On 6 November FARMS sponsored a conference at BYU on the New Testament letters of the apostle Paul. Titled "We Follow the Admonition of Paul," the half-day event featured presentations by the authors of two recent books on Paul's writings and responses from a panel of BYU professors.
Though by design the conference revolved on issues triggered by the two books, the discussions helped increase understanding of Paul and his writings in a general way as well. In opening remarks, author John W. Welch fixed the spotlight on Paul, saying, "One hundred years from now, none will care about what Faulconer [the other featured author] and Welch say about Paul, yet the writings of Paul, which will be around for thousands of years, will still be read."
In the first presentation James E. Faulconer, dean of General Education at BYU and professor of philosophy, described himself as an "enthusiastic amateur." He said that his book Romans 1: Notes and Reflections (FARMS, 1999) "shows that an amateur can read carefully and think deeply" about Paul's epistles, which seem not to be fully appreciated by Latter-day Saints. He said that although his book deals only with Romans 1, that chapter is a helpful preamble to the whole book of Romans.
Faulconer went on to discuss the structure of Romans, pointing out that chapters 915 are not ancillary to the first eight chapters of Romans, as many commentators believe. Rather, they serve the important purpose of explicating the implications of the earlier chapters. Whereas chapters 18 can be divided topically into sections on faith and eternal life, the remaining chapters quite naturally focus on covenantal aspects of the faithful life, he said. He explained obedience as an act of worship, and "reasonable service" (Romans 12:1) as referring to cultic or possibly temple service. This underlying structure gives a unity to Paul's writings that many scholars miss as a result of the perceived opposition between grace and works, he said.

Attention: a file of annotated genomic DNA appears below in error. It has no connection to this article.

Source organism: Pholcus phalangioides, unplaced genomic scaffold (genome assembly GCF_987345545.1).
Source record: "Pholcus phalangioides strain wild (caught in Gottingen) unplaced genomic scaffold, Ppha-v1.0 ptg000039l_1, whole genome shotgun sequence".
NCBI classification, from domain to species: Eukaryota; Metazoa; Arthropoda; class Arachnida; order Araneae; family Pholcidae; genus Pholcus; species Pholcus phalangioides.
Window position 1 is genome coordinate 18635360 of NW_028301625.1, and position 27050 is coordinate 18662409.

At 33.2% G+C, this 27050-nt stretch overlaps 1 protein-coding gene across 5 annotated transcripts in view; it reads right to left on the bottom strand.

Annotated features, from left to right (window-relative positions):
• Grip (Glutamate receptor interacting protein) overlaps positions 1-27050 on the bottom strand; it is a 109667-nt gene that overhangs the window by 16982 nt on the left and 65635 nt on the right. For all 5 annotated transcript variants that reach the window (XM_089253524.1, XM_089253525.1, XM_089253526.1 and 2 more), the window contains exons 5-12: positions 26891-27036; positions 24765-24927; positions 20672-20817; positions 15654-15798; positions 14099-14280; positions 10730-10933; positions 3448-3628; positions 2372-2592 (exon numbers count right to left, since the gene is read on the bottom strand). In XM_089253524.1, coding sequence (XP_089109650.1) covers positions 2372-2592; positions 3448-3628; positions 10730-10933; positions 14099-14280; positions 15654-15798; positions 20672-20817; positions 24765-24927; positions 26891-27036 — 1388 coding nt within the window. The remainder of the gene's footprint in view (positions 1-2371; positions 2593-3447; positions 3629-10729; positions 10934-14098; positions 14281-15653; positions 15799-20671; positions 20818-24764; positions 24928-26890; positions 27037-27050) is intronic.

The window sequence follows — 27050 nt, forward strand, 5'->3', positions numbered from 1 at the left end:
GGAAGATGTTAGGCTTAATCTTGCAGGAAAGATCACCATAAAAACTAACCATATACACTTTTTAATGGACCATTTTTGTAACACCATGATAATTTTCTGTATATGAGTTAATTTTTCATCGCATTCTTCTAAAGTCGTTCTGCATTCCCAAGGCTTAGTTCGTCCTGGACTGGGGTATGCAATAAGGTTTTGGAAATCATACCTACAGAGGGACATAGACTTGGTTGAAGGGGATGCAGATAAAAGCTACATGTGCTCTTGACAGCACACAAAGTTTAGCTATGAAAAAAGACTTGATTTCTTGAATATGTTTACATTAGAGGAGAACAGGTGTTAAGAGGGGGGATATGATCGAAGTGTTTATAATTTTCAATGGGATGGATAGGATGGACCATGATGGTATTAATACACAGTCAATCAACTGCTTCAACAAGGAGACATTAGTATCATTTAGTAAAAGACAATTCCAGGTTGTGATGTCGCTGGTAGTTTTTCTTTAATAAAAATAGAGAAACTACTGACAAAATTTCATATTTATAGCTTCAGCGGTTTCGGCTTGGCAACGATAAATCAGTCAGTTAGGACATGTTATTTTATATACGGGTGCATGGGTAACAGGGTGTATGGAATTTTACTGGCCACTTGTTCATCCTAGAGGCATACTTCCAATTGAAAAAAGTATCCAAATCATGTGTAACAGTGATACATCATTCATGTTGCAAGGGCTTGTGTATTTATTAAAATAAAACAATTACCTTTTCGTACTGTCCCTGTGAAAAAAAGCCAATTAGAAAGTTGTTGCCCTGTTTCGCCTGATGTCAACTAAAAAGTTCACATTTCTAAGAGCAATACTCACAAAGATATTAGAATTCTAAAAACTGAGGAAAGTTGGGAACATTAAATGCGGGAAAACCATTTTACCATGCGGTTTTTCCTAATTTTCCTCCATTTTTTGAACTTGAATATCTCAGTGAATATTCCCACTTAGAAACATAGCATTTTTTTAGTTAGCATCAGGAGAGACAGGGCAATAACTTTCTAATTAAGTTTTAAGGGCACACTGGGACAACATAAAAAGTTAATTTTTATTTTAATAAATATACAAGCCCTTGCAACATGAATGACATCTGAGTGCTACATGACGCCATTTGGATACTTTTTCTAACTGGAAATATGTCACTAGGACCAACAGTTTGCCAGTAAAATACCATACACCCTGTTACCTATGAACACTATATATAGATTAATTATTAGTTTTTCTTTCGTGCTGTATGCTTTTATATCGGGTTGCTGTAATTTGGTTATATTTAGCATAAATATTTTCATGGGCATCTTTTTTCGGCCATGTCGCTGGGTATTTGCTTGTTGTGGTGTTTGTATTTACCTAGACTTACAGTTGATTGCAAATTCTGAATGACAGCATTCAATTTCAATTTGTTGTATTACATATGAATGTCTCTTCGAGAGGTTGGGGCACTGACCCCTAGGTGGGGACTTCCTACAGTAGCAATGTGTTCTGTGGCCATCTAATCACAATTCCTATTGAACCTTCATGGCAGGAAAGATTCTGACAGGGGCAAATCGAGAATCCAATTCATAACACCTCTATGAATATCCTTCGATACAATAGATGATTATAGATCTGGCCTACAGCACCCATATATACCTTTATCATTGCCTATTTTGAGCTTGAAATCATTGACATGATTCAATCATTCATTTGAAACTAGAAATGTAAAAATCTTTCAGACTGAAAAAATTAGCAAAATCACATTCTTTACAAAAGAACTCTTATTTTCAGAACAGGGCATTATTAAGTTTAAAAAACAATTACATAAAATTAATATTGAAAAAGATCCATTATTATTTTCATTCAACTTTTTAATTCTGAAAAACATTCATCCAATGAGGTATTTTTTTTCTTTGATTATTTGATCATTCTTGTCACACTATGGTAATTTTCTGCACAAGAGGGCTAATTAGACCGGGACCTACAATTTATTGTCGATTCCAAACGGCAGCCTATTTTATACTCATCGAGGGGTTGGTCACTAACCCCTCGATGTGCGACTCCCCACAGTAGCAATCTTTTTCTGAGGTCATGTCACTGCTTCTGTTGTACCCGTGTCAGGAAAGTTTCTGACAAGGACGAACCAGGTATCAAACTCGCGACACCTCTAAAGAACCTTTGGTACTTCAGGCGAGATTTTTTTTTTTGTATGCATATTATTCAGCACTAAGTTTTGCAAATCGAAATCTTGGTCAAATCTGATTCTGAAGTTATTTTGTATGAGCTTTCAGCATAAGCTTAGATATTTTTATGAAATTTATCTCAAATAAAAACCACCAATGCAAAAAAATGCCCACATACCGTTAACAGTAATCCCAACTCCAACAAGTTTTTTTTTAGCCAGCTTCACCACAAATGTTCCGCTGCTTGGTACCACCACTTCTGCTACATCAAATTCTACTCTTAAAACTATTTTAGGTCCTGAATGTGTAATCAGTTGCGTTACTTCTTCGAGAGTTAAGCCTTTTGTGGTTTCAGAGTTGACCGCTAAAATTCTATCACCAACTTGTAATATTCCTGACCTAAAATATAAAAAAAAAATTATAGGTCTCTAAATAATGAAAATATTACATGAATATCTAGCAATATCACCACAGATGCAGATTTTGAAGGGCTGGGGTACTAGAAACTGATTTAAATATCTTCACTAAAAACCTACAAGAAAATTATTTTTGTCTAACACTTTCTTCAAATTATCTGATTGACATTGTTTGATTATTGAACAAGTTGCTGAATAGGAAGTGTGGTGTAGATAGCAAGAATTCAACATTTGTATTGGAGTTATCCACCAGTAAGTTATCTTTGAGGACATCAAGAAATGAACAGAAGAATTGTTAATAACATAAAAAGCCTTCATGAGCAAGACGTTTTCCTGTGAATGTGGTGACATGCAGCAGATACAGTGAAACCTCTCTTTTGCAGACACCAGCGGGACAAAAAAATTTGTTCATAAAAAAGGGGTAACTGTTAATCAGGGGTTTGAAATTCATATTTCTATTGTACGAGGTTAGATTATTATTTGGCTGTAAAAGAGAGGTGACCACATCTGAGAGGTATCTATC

Responding to Faulconer's book and presentation, Richard L. Anderson, a BYU emeritus professor of religious education, mentioned the need to integrate Romans 1 with the rest of Paul's letters. As an example of this approach, he pointed out that Romans 1:16 and 6:13 link belief in Christ (a concept that, in translation, loses its active dimension) to baptism, an action based on trust and obedience.
Another panelist, Richard Neitzel Holzapfel, an associate professor of LDS Church history and doctrine at BYU, remarked that Faulconer makes a convincing case that Romans 1 is a lens for understanding the rest of Romans. He then discussed Paul's use of the word translated as "servant" in the phrase "servant of Jesus Christ" (Romans 1:1).
The original Greek word meaning "slave" was appropriate for the Roman Christian congregation Paul addressed, Holzapfel said, because Rome was a slave society where slaves (especially imperial slaves) enjoyed certain advantages over freeborn poor. He added that Paul's greetings in Romans 16 reveal that the Roman congregation included Jews, Greeks, and Latins, many of whom (judging from their names alone, some of which appear on monumental inscriptions from Rome) were slaves, freed slaves, or their descendants. Holzapfel also praised Faulconer's book as an excellent interpretation of Paul and commended Faulconer for the insight that the King James Bible is important for Latter-day Saints to read because, among other things, its language is the same used in latter-day scripture.